By Noëmie Carrant, Staff Writer
Welcome to Boston. As a seasoned eater at Boston University, let me tell you right now that you will get sick of the fast food places that grace our campus. When you do, I highly suggest leaving Commonwealth Avenue, taking the T and trying to find other places to go to. Fortunately for you, we at the FreeP, make traveling a lot easier by presenting you with a guide of restaurants, markets and cafés to try out.
GSU sushi is nice, but $10 for a couple of maki and sushi can definitely add up. As an alternative, enter a sushi heaven, where for $16, you can eat ALL THE SUSHI IN THE WORLD…at lunch time. Never fear though, there is a dinner special. All-you-can-eat for dinner will cost you from $22 to $24 depending on what day you go.
117 Chiswick Road
Brighton, MA 02135
2. Super 88 Market
Super 88 is not just an Asian grocery but hosts a lot of authentic Asian cuisine (ie. Chinese, Thai, Vietnamese, Indian and Korean.) Imagine all the fresh, exotic fruit and frozen and packaged goods – the Korean instant ramen Shin Ramyun is spicy, delicious and is always a classic choice. More than that, the food is both filling and cost-efficient.
1 Brighton Avenue
Allston, MA 02134
The Trident is a wonderful, cozy combination of a bookstore and a café and is a 10 minute walk from Kenmore Square. This bookstore/restaurant is on Newbury Street, one of the most iconic shopping districts in Boston. Trident has some delicious sandwiches (try the Turvacado), an excellent breakfast selection and the Chocolatino, which saves lives in the winter. Really.
338 Newbury Street
Boston, MA 02115
Though there’s tea, coffee and cakes, L.A. Burdick is most renowned for its variety of hot chocolate. L.A. Burdick has three flavors: dark, white and milk hot chocolate. Each sip of all the rich and dense liquids is a delight and almost guarantees a higher standard in hot chocolate.
Address: 220 Clarendon Street
Boston, MA 02215
52 Brattle Street – Harvard Square
Cambridge, MA 02138
Boston’s Chinatown is very decent and Gourmet Dumpling Café is one of its landmarks. It’s a busy little place but it’s worth the wait. There are plenty of classic dumplings, dim sum and other Chinese options to choose from.
52 Beach Street
Boston, MA 02111
Flour has four locations all around Boston, because it’s that wonderful. Everything, from the sandwiches (the roasted lamb sandwich is exquisite) to the pastries and cakes (two words: banana bread) is good. Also, they make their own version of pop tarts with puff pastry and raspberry jam that changes lives.There is greatness in every single breadcrumb and chocolate chip. The people bake with love, and as you bite into whatever you order, you can taste it.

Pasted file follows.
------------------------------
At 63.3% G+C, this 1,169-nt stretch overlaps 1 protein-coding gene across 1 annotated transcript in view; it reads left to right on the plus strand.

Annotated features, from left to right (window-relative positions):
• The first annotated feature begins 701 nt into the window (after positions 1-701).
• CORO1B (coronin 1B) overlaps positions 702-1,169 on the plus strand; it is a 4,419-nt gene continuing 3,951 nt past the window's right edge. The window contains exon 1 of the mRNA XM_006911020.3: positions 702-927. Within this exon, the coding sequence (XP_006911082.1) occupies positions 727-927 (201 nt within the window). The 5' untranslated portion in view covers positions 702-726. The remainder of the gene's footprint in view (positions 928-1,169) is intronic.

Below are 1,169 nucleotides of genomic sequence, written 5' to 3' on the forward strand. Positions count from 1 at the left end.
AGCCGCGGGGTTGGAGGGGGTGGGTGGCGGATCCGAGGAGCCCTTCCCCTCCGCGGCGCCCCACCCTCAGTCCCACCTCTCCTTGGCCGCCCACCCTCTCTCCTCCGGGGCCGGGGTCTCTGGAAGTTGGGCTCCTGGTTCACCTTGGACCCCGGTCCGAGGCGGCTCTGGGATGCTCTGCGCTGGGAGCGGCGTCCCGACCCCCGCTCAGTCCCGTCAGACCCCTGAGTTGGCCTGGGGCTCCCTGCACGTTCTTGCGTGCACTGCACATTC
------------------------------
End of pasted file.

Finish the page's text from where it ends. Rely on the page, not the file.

131 Clarendon Street (entrance on Stanhope Street)
Boston, MA 02116
1595 Washington Street
Boston, MA 02118
Fort Point Channel
12 Farnsworth Street
Boston, MA 02210
190 Massachusetts Avenue
Cambridge MA 02139
This Italian deli is the must-visit of the North End. There’s a vast selection of imported goods and an excellent catering service, where you can grab a sandwich, a salad, some pasta, etc. Try the hearty Big Dip sandwich and be Italia.
42 Cross Street
Boston, MA 02113
You’ll often hear people clashing in heavy debate about which is better, is it Mike’s Pastry or Modern Pastry? Which establishment has the best cannoli? Which establishment has the most variety? Personally, Mike’s Pastry wins my heart, but I’ll let you decide for yourself.
300 Hanover Street
Boston, MA 02113
257 Hanover Street
Boston, MA 02113
Visit this place and get one thing: the lobster roll. It’s $14, but it will be the best lobster roll of your life. Fresh and juicy lobster meat, covered in a celery and mayo dressing, tucked in a doughy bun. Simplistic and classic all in one roll.
15-17 Northern Avenue
Boston, MA 02110
Right next to Harvard Square is a nice little burger joint. The interior is fitted with a retro vibe with dimmed lighting to match. The burgers are gigantic and all have whacky names. Try the fries with the homemade pepper jam.
1246 Massachusetts Avenue
Cambridge, MA 02138
Though if you’re really set on staying within the boundaries of campus and/or have a tight budget, here are a few tips to spare: West Campus has the best pizza, Warren has The Sandwich Guy and The Omelet Lady and Bay State has the best of everything else.